Why is the health industry lagging behind other enterprises? Low budgets play a major part, but the lack of awareness regarding the enormity of the threats from governments, decision makers down to grass-level employees is extremely worrying. The perceived attitude that no-one would be so callous as to attack a medical establishment and endanger human lives or cause fatalities is pervasive. Many hackers don’t care. The monetary rewards far outweigh any feelings of guilt or remorse.

There is a pulse, but it is very weak.


Credit(s)




Share this article:
Share via emailShare via LinkedInPrint this page



Further reading:

Plan your media strategy with Technews Publishing
October 2019 , News
Dear Marketer, Have you ever looked back on a year and wondered how you survived it? For the majority of South Africans, 2019 started benignly enough, cosily wrapped in the blanket of Ramaphoria that ...

Read more...
The Open Security & Safety Alliance celebrates first anniversary
October 2019 , News
Membership triples within first 12 months; ongoing industry work reduces market fragmentation and friction across security and safety landscapes.

Read more...
AWS launches Equity Equivalent Investment Programme
October 2019 , News
Amazon Web Services launches Equity Equivalent Investment Programme with the department of trade and industry to help more South African businesses to innovate.

Read more...
2020 Residential Estate Security Conference in KZN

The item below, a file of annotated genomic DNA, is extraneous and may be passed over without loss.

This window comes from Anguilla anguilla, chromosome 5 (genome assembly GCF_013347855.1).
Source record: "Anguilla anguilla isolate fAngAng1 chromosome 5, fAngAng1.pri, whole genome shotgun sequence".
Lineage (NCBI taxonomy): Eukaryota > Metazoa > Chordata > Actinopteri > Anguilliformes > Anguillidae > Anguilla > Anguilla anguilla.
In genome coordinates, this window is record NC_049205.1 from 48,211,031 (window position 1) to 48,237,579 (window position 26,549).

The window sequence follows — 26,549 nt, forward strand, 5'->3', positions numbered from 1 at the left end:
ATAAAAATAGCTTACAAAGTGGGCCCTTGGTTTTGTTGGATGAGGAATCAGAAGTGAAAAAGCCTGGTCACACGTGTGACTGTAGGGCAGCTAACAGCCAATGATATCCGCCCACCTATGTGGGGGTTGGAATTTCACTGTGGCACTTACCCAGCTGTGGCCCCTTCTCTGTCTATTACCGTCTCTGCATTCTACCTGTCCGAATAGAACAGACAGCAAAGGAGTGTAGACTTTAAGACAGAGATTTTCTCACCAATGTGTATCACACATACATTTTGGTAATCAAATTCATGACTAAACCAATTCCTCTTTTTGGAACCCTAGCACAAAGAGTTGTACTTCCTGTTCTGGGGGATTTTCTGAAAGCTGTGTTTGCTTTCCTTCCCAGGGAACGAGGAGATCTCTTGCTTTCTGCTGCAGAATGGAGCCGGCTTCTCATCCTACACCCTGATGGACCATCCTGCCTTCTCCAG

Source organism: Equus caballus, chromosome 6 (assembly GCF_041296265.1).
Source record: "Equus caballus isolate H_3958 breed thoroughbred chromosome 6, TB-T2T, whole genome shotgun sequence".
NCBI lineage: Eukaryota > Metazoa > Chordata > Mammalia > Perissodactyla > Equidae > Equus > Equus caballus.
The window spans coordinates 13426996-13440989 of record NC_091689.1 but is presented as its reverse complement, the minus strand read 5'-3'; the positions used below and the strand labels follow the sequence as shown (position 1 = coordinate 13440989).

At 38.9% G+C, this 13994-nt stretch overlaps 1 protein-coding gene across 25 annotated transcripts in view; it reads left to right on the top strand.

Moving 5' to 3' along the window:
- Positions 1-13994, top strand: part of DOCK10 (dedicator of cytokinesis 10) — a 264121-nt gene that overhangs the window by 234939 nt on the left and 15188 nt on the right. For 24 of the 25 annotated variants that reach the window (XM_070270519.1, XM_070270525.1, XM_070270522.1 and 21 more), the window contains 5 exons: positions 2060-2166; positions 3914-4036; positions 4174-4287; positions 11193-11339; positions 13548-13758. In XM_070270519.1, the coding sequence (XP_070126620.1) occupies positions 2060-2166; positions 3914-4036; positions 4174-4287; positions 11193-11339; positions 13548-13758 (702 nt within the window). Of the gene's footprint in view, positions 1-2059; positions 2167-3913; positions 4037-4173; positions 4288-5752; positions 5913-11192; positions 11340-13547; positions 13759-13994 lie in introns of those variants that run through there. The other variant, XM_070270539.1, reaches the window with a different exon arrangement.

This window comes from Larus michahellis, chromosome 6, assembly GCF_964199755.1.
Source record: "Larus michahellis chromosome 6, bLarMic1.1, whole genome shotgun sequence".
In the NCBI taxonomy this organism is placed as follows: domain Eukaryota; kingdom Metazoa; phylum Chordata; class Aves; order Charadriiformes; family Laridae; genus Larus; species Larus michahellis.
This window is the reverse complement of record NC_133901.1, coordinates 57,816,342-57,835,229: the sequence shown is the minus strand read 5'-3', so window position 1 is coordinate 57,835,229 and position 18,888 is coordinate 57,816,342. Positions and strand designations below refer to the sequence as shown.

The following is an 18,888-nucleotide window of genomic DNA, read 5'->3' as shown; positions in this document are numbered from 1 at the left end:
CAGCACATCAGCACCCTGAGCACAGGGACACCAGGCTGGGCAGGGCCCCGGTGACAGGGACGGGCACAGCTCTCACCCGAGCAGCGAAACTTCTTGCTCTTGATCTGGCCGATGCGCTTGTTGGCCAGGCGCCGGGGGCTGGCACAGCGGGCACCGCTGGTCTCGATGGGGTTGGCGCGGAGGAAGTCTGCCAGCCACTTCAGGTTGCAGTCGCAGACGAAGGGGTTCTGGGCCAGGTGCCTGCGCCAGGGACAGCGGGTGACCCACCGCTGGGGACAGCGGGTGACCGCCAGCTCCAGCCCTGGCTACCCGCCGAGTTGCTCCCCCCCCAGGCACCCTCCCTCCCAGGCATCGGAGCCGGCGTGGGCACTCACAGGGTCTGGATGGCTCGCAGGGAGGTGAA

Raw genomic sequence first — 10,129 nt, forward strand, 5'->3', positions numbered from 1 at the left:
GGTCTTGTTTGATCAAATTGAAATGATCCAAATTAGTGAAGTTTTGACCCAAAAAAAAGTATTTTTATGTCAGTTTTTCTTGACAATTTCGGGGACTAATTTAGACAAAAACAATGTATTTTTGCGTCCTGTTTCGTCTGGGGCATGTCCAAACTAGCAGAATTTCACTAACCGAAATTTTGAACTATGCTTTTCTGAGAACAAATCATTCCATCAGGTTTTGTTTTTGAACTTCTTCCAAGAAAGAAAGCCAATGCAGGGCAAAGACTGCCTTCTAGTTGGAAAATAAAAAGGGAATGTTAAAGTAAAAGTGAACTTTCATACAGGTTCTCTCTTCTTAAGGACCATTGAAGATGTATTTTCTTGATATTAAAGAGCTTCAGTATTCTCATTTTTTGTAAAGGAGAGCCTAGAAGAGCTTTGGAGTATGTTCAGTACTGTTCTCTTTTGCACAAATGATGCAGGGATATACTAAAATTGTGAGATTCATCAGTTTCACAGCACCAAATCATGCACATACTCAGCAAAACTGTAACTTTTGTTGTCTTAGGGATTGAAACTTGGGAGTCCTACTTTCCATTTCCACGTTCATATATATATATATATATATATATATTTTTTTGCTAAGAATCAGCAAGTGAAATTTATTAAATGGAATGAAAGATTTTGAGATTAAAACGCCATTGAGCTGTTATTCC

October 2019, Technews Publishing , News, Residential Estate (Industry)
Meeting the residential security challenges in 2020 and beyond: Hi-Tech Security Solutions will host the Residential Estate Security Conference 2020 in Durban on 12 March 2020.

Read more...
Kaspersky uncovers zero-day in Chrome
October 2019, Kaspersky Lab , News, Cyber Security
Kaspersky’s automated technologies have detected a new exploited vulnerability in the Google Chrome web browser.

Read more...
Drones and Digital Aviation Conference
October 2019 , News, Conferences & Events
Drones have opened airspaces for everyone in ways that humans had not imagined; to the extent that there is a drone to almost every kind of problem on earth. Drones already have the ability to increase ...

Read more...
From the editor's desk: More things change
CCTV Handbook 2019, Technews Publishing , News
Welcome to the CCTV Handbook 2019. This year’s handbook breaks a long tradition of publishing the handbook in the first half of the year by releasing it along with the October issue of Hi-Tech Security ...

Read more...
Cyber-securing your surveillance infrastructure
CCTV Handbook 2019, Genetec, Hikvision South Africa , Editor's Choice, CCTV, Surveillance & Remote Monitoring, Cyber Security
When it comes to cybersecurity, understanding the risks and the solutions as well as engaging in open communication helps everyone.

Read more...
From the editor's desk: Six-and-a-half impossible things
October 2019 , News
When it comes to people named Alice, there are two that are noteworthy in the greater scheme of things and specifically when it comes to security in South Africa. Interestingly enough, they both faced ...

Read more...
Keeping your things to yourself
October 2019, Technews Publishing , Editor's Choice, Cyber Security, Integrated Solutions, IT infrastructure
Three experts spoke to Hi-Tech Security Solutions to offer advice on keeping your IoT working for you and not for cyber criminals.

Read more...